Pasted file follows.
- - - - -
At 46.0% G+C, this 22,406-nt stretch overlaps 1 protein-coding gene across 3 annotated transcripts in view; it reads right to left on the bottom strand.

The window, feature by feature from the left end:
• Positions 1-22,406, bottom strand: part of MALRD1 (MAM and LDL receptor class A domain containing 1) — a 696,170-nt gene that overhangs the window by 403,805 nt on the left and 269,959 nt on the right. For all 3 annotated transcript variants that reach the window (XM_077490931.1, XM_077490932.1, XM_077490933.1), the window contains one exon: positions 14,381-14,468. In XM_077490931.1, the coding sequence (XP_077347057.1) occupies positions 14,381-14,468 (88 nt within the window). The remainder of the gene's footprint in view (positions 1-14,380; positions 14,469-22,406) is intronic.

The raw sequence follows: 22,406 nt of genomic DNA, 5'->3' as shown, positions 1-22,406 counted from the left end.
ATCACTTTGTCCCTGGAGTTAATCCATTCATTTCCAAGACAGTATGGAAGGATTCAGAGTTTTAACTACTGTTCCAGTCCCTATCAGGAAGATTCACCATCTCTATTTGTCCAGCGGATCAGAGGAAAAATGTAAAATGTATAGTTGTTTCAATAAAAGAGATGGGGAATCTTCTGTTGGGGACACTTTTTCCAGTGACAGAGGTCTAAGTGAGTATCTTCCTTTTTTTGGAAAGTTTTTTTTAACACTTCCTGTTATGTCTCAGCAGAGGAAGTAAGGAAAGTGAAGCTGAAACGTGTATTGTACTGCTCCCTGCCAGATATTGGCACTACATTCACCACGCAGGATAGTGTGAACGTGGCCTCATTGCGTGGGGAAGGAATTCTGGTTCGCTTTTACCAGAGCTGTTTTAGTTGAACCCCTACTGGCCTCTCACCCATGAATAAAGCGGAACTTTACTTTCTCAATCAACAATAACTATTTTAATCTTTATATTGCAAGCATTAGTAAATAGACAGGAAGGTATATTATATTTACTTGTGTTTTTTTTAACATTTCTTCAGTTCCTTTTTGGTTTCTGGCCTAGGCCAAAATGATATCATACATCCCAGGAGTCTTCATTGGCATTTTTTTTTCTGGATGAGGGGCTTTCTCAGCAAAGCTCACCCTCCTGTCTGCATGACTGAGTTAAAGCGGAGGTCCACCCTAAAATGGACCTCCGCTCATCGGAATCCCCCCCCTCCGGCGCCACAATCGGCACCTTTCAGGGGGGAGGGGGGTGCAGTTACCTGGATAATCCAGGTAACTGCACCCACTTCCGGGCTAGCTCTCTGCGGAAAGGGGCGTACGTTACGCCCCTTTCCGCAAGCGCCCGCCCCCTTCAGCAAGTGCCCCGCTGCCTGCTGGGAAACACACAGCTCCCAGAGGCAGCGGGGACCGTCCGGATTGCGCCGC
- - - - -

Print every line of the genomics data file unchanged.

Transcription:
At 46.0% G+C, this 22,406-nt stretch overlaps 1 protein-coding gene across 3 annotated transcripts in view; it reads right to left on the bottom strand.

The window, feature by feature from the left end:
• Positions 1-22,406, bottom strand: part of MALRD1 (MAM and LDL receptor class A domain containing 1) — a 696,170-nt gene that overhangs the window by 403,805 nt on the left and 269,959 nt on the right. For all 3 annotated transcript variants that reach the window (XM_077490931.1, XM_077490932.1, XM_077490933.1), the window contains one exon: positions 14,381-14,468. In XM_077490931.1, the coding sequence (XP_077347057.1) occupies positions 14,381-14,468 (88 nt within the window). The remainder of the gene's footprint in view (positions 1-14,380; positions 14,469-22,406) is intronic.

The raw sequence follows: 22,406 nt of genomic DNA, 5'->3' as shown, positions 1-22,406 counted from the left end.
ATCACTTTGTCCCTGGAGTTAATCCATTCATTTCCAAGACAGTATGGAAGGATTCAGAGTTTTAACTACTGTTCCAGTCCCTATCAGGAAGATTCACCATCTCTATTTGTCCAGCGGATCAGAGGAAAAATGTAAAATGTATAGTTGTTTCAATAAAAGAGATGGGGAATCTTCTGTTGGGGACACTTTTTCCAGTGACAGAGGTCTAAGTGAGTATCTTCCTTTTTTTGGAAAGTTTTTTTTAACACTTCCTGTTATGTCTCAGCAGAGGAAGTAAGGAAAGTGAAGCTGAAACGTGTATTGTACTGCTCCCTGCCAGATATTGGCACTACATTCACCACGCAGGATAGTGTGAACGTGGCCTCATTGCGTGGGGAAGGAATTCTGGTTCGCTTTTACCAGAGCTGTTTTAGTTGAACCCCTACTGGCCTCTCACCCATGAATAAAGCGGAACTTTACTTTCTCAATCAACAATAACTATTTTAATCTTTATATTGCAAGCATTAGTAAATAGACAGGAAGGTATATTATATTTACTTGTGTTTTTTTTAACATTTCTTCAGTTCCTTTTTGGTTTCTGGCCTAGGCCAAAATGATATCATACATCCCAGGAGTCTTCATTGGCATTTTTTTTTCTGGATGAGGGGCTTTCTCAGCAAAGCTCACCCTCCTGTCTGCATGACTGAGTTAAAGCGGAGGTCCACCCTAAAATGGACCTCCGCTCATCGGAATCCCCCCCCTCCGGCGCCACAATCGGCACCTTTCAGGGGGGAGGGGGGTGCAGTTACCTGGATAATCCAGGTAACTGCACCCACTTCCGGGCTAGCTCTCTGCGGAAAGGGGCGTACGTTACGCCCCTTTCCGCAAGCGCCCGCCCCCTTCAGCAAGTGCCCCGCTGCCTGCTGGGAAACACACAGCTCCCAGAGGCAGCGGGGACCGTCCGGATTGCGCCGC